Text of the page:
The primary problem-solving tool that Isshin bequeaths to Ryuko is self-reliance. She uses that inheritance in her quest to learn more about her father’s motives and beliefs and to discover the reasons for his murder. Ryuko constantly tries to avoid dragging others into her personal battles, only grudgingly bringing along members of her surrogate family, the Mankanshokus.
The closest analogue Ryuko has in the cast of Gurren Lagann is Simon. As Simon steps out of his deceased foster parent, Kamina’s, shadow to lead the organization Kamina built, so Ryuko chooses to follow her deceased father’s footsteps and fight alongside the organization he built. Before they can assume additional responsibility, both Simon and Ryuko go through a period of withdrawal as they overcome personal misgivings about their own abilities. Simon has trouble accepting Kamina’s death and has apprehensions about being able to “replace” him as he feels the others expect, and Ryuko doubts her ability to maintain control while wearing Senketsu. Like Simon, Ryuko is willing to fight alone, but appreciates allies that stand with her of their own volition.
Now let’s look at Satsuki, Ragyo, and Junketsu. Satsuki is given her white kamui, Junketsu, by her father as a “wedding dress,” thereby tying Junketsu to a very different rite of passage than the one to which Ryuko’s Senketsu is tied. Compared to menstruation, marriage carries very different cultural baggage. The white of a wedding dress is symbolic of virginal purity, and indeed “Junketsu” means “purity.” Satsuki is being groomed as her mother’s successor as head of the Revocs Corporation and as instrument of the Life Fibers.
Junketsu is meant as a tool for Satsuki to use as she grows into the role she is expected to fill–both as a woman and as her mother’s successor. There are a million strings attached. Satsuki is also tied by blood to her kamui, but while Ryoku and Senketsu have a symbiotic relationship, Junketsu is a burden for Satsuki to wear. Even though it enhances her abilities, it’s primarily a parasite. Likewise, while Ryoku feels liberated by her burgeoning connection to her father, Satsuki is stifled by her connection with her mother.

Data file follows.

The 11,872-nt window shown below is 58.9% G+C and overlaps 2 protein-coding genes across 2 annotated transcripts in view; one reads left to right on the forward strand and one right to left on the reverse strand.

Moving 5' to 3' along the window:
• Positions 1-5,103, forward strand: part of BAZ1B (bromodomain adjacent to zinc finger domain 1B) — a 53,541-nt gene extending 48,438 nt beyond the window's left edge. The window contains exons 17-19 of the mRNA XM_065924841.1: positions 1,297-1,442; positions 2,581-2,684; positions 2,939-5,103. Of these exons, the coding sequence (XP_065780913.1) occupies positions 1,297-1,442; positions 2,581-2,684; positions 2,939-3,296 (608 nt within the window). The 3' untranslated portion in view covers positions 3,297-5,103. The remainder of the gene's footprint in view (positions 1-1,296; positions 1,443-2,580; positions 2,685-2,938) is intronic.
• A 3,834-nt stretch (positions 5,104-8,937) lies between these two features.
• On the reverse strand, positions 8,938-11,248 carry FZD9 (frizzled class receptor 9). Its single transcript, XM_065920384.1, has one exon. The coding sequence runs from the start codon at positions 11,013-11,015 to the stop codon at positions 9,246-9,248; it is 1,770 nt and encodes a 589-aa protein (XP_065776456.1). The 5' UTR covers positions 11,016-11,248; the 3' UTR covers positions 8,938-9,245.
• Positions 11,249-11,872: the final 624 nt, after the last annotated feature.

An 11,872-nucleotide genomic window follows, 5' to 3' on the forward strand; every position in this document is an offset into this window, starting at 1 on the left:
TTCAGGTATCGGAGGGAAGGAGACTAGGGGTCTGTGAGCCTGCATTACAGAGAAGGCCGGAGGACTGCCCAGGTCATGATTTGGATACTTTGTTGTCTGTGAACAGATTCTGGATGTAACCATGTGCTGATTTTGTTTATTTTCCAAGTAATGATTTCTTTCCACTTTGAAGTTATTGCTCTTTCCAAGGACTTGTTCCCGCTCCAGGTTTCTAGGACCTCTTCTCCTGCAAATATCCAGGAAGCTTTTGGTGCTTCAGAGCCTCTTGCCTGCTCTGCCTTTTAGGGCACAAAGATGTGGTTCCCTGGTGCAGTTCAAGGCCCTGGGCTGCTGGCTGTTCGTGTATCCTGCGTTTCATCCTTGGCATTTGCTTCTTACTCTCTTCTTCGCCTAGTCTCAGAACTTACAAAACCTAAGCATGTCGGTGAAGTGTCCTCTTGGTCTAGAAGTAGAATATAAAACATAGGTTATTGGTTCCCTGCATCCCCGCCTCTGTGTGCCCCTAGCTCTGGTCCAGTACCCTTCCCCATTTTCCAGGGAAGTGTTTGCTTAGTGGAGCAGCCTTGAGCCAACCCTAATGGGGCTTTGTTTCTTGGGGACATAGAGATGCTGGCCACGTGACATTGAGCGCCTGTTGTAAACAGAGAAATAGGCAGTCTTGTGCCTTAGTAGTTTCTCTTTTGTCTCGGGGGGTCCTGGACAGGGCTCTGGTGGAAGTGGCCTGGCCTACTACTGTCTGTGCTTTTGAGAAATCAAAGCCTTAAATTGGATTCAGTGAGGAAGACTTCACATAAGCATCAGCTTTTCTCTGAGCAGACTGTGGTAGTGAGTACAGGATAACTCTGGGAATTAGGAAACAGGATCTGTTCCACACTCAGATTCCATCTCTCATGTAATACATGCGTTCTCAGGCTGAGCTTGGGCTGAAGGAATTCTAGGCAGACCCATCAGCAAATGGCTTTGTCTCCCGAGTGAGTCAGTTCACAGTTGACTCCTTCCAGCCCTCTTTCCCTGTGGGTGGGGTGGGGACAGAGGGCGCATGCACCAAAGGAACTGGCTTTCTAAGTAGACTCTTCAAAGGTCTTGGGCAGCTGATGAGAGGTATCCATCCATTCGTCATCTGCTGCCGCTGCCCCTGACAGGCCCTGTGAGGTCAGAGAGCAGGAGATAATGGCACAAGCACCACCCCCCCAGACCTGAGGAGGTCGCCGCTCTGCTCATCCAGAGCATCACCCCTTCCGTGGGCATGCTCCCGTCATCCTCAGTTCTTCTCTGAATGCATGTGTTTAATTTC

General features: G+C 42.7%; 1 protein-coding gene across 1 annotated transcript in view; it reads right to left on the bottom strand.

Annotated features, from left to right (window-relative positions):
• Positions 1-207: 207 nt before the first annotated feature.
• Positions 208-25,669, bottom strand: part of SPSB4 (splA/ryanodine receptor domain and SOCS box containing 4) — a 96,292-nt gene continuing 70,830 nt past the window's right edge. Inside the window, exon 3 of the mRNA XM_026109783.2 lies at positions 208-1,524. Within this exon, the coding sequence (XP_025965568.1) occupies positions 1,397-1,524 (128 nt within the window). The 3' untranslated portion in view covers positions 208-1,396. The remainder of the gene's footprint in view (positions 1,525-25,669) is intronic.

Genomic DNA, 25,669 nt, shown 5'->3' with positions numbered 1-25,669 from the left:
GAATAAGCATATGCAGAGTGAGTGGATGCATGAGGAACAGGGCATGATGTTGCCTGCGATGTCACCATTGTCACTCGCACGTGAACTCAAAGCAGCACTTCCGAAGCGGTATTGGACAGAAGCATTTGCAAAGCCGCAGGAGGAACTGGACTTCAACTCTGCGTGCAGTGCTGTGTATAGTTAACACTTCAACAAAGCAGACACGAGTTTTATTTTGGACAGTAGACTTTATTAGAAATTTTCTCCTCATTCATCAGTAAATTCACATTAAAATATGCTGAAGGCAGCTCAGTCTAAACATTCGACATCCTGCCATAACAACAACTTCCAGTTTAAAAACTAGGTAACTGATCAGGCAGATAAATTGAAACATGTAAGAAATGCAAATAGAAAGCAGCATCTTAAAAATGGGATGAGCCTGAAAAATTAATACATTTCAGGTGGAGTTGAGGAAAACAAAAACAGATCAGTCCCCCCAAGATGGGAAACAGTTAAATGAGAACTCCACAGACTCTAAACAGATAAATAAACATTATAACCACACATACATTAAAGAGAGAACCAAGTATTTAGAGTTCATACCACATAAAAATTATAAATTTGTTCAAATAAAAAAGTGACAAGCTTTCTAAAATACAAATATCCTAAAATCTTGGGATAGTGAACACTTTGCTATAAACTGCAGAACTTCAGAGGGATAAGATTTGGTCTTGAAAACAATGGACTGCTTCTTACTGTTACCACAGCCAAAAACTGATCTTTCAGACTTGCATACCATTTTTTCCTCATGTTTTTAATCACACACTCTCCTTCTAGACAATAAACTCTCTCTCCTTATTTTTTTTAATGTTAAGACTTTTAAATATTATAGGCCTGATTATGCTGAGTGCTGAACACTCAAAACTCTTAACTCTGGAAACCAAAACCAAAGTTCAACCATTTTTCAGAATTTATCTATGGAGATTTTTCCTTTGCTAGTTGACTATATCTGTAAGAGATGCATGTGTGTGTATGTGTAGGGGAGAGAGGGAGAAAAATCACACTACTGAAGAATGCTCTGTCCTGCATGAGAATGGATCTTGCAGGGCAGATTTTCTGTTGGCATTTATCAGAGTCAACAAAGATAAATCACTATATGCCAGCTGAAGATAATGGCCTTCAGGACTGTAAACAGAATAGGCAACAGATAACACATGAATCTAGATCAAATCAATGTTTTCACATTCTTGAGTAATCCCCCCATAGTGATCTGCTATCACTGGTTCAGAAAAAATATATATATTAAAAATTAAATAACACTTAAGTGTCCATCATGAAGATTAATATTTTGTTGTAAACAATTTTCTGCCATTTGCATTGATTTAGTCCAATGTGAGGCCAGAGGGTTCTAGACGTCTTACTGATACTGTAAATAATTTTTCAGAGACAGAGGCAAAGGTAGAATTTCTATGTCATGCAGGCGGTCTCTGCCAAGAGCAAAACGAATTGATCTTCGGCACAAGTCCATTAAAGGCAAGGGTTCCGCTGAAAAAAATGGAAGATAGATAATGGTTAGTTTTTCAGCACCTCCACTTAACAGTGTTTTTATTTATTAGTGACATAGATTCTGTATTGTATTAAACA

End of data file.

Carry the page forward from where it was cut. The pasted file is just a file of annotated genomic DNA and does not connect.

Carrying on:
The primary problem-solving tool in which Ragyo trains Satsuki is the domination of others. Satsuki uses that skill in her attempt to get out from under her mother’s thumb and quash her mother’s ambitions. Satsuki is obsessed with building an ever-stronger army of subordinates, picking her top officers as much for their loyalty as their strength. She punishes disobedience with death and rewards success in carrying out her will with more powerful weapons and positions of honor and authority.
Satsuki’s nearest counterpart in Gurren Lagann is Rossiu. In the conversation that sparked this article, Lauren herself pointed out to me that the two even look similar. Like Rossiu, Satsuki is faced with an impending disaster of apocalyptic proportions, and like Rossiu, she responds to that threat in the only way she knows how: by treating people like chessmen, with no consideration for their autonomy and a disregard for their rights to keep their lives. Both Rossiu and Satsuki learned to approach problems this way from watching their parents’ respective examples as children. Both Rossiu and Satsuki commit great crimes in their efforts to save humanity, but the audience understands why they might act this way and sympathizes even if they don’t approve.
The story of Kill la Kill thus far has been the story of two girls exploring what their family ties mean to them and how they react to developing a fuller understanding of their relationship with their parents and their parents’ legacies. What I’m most interested in finding out in the remaining episodes is what the fallout from Satsuki’s staggering hypocrisy will be, and whether she’s redeemable. Coming out of Satsuki’s mouth, words like “purity” and “meritocracy” drip with irony, and she is using totalitarian methods to fight a tyrant. Will she get some kind of comeuppance? And will she emerge from her journey broken or healed?
In Gurren Lagann, Simon absolves Rossiu of his misdeeds while demonstrating through his actions that there is an alternative way to approach things, a way that is collaborative and voluntary as opposed to dictatorial and coercive. Since Kill la Kill is about family, I wonder if Satsuki will learn that she should have relied more on the family that she has built for herself, the Elite Four, and abandoned the notion of rule by terror.
Can tyranny destroy tyranny? Can you beat the system by playing by the system’s rules? Gurren Lagann’s answer was an emphatic “no,” and Kill la Kill has already played with this question in microcosm in episode 7, “A Loser I Can’t Hate,” wherein Mako and Ryuko’s “Fight Club” threatens to tear the Mankanshoku family apart.
That said, where we go from here is anybody’s guess. Gurren Lagann became well-known for its ability to repeatedly outdo itself in shocking its audience, despite that audience’s perpetual certainty that this time it had seen everything. In light of that, I wouldn’t be surprised if Kill la Kill has a few aces left up it’s sleeve. As things stand it is already a worthy successor to Gurren Lagann and an impressive first show from Trigger. Will Kill la Kill embrace the path of it’s older sibling, or forge one anew?